Harpooning space debris

Jun 25, 2014
Harpooning in space. Credit: Airbus Defence and Space

(Phys.org) —Faced with the challenge of capturing tumbling satellites to clear key orbits, ESA is considering turning to an ancient terrestrial technology: the harpoon.

Used since the Stone Age, first to spear fish and later to catch whales, the humble is being looked at for snagging derelict space hardware.

Decades of launches have left Earth surrounded by a halo of space junk: more than 17 000 trackable objects larger than a coffee cup, threatening working missions with . Even a 1 cm nut could slam into a valuable satellite with the force of a hand grenade.

The only way to control the debris cloud across crucial lower orbits – like those that allow observation satellites to go on monitoring our planet at the same local time of day – is to remove large items such as derelict satellites and rocket upper stages.

These uncontrolled multitonne objects are time bombs: sooner or later they will be involved in a collision. That is, if they don't explode earlier due to leftover fuel or partially charged batteries heated up by sunlight.

The resulting debris clouds would make these vital orbits much more hazardous and expensive to use, and follow-on collisions may eventually trigger a chain reaction of break-ups.

Airbus Defence and Space's preliminary design for a space harpoon system, incorporating a penetrating tip, crushable cartridge to help embed it in the target satellite structure and barbs to keep it sticking in so the satellite can then be reeled in. ESA is investigating the harpoon concept as one potential method to capture derelict satellites by its e.DeOrbit mission. Credit: ESA

To avoid this outcome, ESA's Clean Space initiative is working on the e.DeOrbit mission for flight in 2021. Its sophisticated sensors and autonomous control will identify and home in on a target – potentially of several tonnes and tumbling uncontrollably.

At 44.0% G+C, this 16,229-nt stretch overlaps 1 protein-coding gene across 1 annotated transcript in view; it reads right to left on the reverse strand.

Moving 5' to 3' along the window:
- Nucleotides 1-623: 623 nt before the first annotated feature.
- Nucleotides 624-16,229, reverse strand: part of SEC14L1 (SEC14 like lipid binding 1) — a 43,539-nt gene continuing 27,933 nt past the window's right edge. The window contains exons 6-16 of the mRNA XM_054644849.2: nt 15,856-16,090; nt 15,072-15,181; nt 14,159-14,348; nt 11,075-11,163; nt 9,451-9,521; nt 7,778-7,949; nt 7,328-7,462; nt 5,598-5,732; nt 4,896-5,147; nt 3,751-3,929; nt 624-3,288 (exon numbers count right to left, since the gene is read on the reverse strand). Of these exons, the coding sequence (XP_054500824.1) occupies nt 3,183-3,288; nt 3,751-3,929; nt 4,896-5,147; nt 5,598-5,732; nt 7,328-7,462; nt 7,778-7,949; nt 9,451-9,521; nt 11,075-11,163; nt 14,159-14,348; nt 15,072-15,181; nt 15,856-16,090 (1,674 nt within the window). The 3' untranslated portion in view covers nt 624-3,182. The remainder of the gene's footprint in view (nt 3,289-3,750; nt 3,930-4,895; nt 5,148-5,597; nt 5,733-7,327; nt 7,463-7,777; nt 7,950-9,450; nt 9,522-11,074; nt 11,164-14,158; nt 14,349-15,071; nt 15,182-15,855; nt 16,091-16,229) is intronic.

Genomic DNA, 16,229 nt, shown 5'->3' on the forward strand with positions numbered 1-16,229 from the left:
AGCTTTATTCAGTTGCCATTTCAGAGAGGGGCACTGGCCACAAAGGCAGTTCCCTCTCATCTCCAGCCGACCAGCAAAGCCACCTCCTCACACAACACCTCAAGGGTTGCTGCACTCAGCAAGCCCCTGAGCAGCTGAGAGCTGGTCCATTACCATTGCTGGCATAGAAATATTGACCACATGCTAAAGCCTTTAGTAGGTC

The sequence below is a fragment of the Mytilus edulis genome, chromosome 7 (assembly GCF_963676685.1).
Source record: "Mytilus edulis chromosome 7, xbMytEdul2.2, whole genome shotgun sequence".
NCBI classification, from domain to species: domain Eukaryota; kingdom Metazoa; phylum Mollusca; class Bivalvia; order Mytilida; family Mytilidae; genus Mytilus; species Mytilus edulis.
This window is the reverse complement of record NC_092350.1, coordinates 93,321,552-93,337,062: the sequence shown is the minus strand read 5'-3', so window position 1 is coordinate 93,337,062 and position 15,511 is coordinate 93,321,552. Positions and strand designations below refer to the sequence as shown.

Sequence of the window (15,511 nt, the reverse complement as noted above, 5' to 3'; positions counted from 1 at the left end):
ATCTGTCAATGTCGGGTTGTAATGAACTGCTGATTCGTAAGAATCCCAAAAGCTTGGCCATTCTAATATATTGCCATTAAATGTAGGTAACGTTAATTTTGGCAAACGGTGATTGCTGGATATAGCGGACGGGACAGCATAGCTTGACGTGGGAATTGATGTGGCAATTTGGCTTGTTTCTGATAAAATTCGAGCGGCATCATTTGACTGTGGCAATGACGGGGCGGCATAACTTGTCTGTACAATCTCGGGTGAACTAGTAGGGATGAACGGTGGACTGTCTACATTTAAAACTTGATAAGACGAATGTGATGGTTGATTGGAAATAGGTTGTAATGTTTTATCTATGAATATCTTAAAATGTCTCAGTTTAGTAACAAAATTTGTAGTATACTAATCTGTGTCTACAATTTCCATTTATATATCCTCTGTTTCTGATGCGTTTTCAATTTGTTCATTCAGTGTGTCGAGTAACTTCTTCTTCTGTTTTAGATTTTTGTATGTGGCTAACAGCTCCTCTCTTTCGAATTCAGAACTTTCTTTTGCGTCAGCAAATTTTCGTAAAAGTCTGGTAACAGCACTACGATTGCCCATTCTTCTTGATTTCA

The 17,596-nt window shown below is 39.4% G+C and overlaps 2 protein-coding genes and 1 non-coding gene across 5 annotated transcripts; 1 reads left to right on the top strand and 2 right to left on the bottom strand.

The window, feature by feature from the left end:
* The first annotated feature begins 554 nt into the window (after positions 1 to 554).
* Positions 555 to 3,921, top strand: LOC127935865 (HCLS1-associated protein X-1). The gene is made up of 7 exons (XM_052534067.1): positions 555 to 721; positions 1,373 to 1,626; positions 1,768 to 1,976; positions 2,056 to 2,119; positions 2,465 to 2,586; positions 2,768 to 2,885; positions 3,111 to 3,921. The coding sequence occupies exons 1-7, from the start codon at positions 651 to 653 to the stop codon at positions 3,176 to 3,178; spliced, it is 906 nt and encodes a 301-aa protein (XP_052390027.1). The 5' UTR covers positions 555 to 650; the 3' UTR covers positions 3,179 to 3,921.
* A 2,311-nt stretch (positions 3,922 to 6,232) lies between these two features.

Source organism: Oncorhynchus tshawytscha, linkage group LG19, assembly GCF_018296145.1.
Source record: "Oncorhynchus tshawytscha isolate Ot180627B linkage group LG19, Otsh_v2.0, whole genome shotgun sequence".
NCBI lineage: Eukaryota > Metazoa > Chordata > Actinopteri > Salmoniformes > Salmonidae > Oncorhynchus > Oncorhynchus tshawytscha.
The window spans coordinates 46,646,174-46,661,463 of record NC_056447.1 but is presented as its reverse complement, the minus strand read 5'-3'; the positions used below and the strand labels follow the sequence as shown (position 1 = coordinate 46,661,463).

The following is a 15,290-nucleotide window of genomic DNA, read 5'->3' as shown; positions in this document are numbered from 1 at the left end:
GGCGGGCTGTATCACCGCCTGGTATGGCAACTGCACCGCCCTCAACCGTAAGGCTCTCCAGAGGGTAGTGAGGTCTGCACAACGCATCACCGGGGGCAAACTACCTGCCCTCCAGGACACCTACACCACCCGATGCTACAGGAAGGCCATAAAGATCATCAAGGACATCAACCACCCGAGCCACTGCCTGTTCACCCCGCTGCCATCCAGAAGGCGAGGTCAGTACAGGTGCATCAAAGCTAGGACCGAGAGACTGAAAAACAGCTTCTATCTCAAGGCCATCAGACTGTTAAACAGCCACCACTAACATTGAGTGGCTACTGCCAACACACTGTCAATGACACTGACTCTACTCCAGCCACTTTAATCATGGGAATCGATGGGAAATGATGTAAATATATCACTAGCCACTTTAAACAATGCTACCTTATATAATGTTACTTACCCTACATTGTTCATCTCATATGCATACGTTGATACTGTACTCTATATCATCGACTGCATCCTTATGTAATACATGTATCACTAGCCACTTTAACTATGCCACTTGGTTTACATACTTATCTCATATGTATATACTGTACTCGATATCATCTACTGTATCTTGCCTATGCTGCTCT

Then comes the challenge of capturing and securing it. Several different solutions have been considered, including a throw-net, clamping mechanisms, robotic arms – and a tethered harpoon.

The harpoon concept has already undergone initial investigations by Airbus Defence and Space in Stevenage, UK.

Harpoons rely on three physical actions to ensure safe and clean grasping: a high-energy impact into the target, piercing the structure and then reeling it in.

A prototype harpoon was shot into representative satellite material to assess its penetration, its strength as the target is pulled close and the generation of additional fragments that might threaten the e.DeOrbit satellite.

Harpoon used to capture a satellite. Credit: Airbus Defence and Space

As a next step, ESA plans to build and test a prototype 'breadboard' version in the hope of adopting the harpoon and its ejection mechanism for the mission.

The project will investigate all three stages of harpooning through computer models, analysis and experiments, leading to a full hardware demonstration.

Explore further: Capturing derelict satellites adrift in orbit

More information: Bidders are welcome on the study contract. For more information, check the invitation package, accessible throuugh ESA's tendering system.

add to favorites email to friend print save as pdf

Related Stories

Capturing derelict satellites adrift in orbit

Feb 24, 2014

Standard space dockings are difficult enough, but a future ESA mission plans to capture derelict satellites adrift in orbit. Part of an effort to control space debris, the shopping list of new technologies ...

Probing satellites' mysterious death tumbling

May 29, 2014

Down on the ground, death equals stillness – but not in space. Derelict satellites can tumble in unpredictable ways and ESA's team tasked with developing a space salvage mission want to find out why.

Cleaning up space debris with sailing satellites

Feb 03, 2014

Since the birth of space flight in 1957, the number of man-made objects orbiting the Earth has grown every year. There are now more than 15,000 such objects larger than 10cm, at least those that we know of. ...

Focus on space debris: Envisat

Oct 11, 2012

(Phys.org)—Space debris came into focus last week at the International Astronautical Congress in Naples, Italy. Envisat, ESA's largest Earth observation satellite, ended its mission last spring and was ...

Focus on growing threat of space debris

Apr 19, 2013

(Phys.org) —The continuing growth in space debris poses an increasing threat to economically vital orbital regions. Next week, hundreds of top experts from across the globe will meet at Europe's largest-ever ...

Recommended for you

Image: Crescent Mimas

11 hours ago

A thin sliver of Mimas is illuminated, the long shadows showing off its many craters, indicators of the moon's violent history.

User comments : 0